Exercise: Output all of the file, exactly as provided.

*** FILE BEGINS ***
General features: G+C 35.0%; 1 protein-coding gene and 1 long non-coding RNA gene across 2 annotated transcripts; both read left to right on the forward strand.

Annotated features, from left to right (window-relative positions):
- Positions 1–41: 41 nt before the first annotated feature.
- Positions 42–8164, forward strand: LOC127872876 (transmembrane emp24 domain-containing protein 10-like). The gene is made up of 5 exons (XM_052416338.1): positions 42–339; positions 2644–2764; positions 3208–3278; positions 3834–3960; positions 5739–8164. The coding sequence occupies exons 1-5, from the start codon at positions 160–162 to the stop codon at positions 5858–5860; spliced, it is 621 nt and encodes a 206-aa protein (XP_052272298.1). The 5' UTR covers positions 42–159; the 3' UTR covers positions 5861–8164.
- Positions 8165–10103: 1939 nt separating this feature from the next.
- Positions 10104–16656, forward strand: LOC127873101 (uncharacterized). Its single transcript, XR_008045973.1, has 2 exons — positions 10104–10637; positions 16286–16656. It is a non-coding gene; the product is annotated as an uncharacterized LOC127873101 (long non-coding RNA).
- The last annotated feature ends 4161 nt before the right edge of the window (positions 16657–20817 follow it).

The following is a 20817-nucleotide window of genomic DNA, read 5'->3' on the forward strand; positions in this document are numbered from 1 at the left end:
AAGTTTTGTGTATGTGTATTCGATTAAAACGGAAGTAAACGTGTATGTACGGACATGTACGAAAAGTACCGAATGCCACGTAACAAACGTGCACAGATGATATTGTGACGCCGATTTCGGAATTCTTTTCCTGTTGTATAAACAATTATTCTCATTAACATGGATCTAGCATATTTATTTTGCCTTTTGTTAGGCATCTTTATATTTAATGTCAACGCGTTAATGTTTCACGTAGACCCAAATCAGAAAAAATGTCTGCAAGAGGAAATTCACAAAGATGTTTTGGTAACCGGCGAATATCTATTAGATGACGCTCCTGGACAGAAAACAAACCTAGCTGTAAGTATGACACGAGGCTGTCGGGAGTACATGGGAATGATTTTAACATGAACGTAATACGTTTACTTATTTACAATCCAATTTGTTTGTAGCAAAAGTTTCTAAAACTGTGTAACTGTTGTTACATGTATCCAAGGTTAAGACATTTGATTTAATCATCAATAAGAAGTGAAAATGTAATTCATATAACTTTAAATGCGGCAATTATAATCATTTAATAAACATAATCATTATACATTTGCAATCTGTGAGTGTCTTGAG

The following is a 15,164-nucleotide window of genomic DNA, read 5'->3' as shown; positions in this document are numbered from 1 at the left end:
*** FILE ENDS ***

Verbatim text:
General features: G+C 35.0%; 1 protein-coding gene and 1 long non-coding RNA gene across 2 annotated transcripts; both read left to right on the forward strand.

Annotated features, from left to right (window-relative positions):
- Positions 1–41: 41 nt before the first annotated feature.
- Positions 42–8164, forward strand: LOC127872876 (transmembrane emp24 domain-containing protein 10-like). The gene is made up of 5 exons (XM_052416338.1): positions 42–339; positions 2644–2764; positions 3208–3278; positions 3834–3960; positions 5739–8164. The coding sequence occupies exons 1-5, from the start codon at positions 160–162 to the stop codon at positions 5858–5860; spliced, it is 621 nt and encodes a 206-aa protein (XP_052272298.1). The 5' UTR covers positions 42–159; the 3' UTR covers positions 5861–8164.
- Positions 8165–10103: 1939 nt separating this feature from the next.
- Positions 10104–16656, forward strand: LOC127873101 (uncharacterized). Its single transcript, XR_008045973.1, has 2 exons — positions 10104–10637; positions 16286–16656. It is a non-coding gene; the product is annotated as an uncharacterized LOC127873101 (long non-coding RNA).
- The last annotated feature ends 4161 nt before the right edge of the window (positions 16657–20817 follow it).

The following is a 20817-nucleotide window of genomic DNA, read 5'->3' on the forward strand; positions in this document are numbered from 1 at the left end:
AAGTTTTGTGTATGTGTATTCGATTAAAACGGAAGTAAACGTGTATGTACGGACATGTACGAAAAGTACCGAATGCCACGTAACAAACGTGCACAGATGATATTGTGACGCCGATTTCGGAATTCTTTTCCTGTTGTATAAACAATTATTCTCATTAACATGGATCTAGCATATTTATTTTGCCTTTTGTTAGGCATCTTTATATTTAATGTCAACGCGTTAATGTTTCACGTAGACCCAAATCAGAAAAAATGTCTGCAAGAGGAAATTCACAAAGATGTTTTGGTAACCGGCGAATATCTATTAGATGACGCTCCTGGACAGAAAACAAACCTAGCTGTAAGTATGACACGAGGCTGTCGGGAGTACATGGGAATGATTTTAACATGAACGTAATACGTTTACTTATTTACAATCCAATTTGTTTGTAGCAAAAGTTTCTAAAACTGTGTAACTGTTGTTACATGTATCCAAGGTTAAGACATTTGATTTAATCATCAATAAGAAGTGAAAATGTAATTCATATAACTTTAAATGCGGCAATTATAATCATTTAATAAACATAATCATTATACATTTGCAATCTGTGAGTGTCTTGAG

The following is a 15,164-nucleotide window of genomic DNA, read 5'->3' as shown; positions in this document are numbered from 1 at the left end: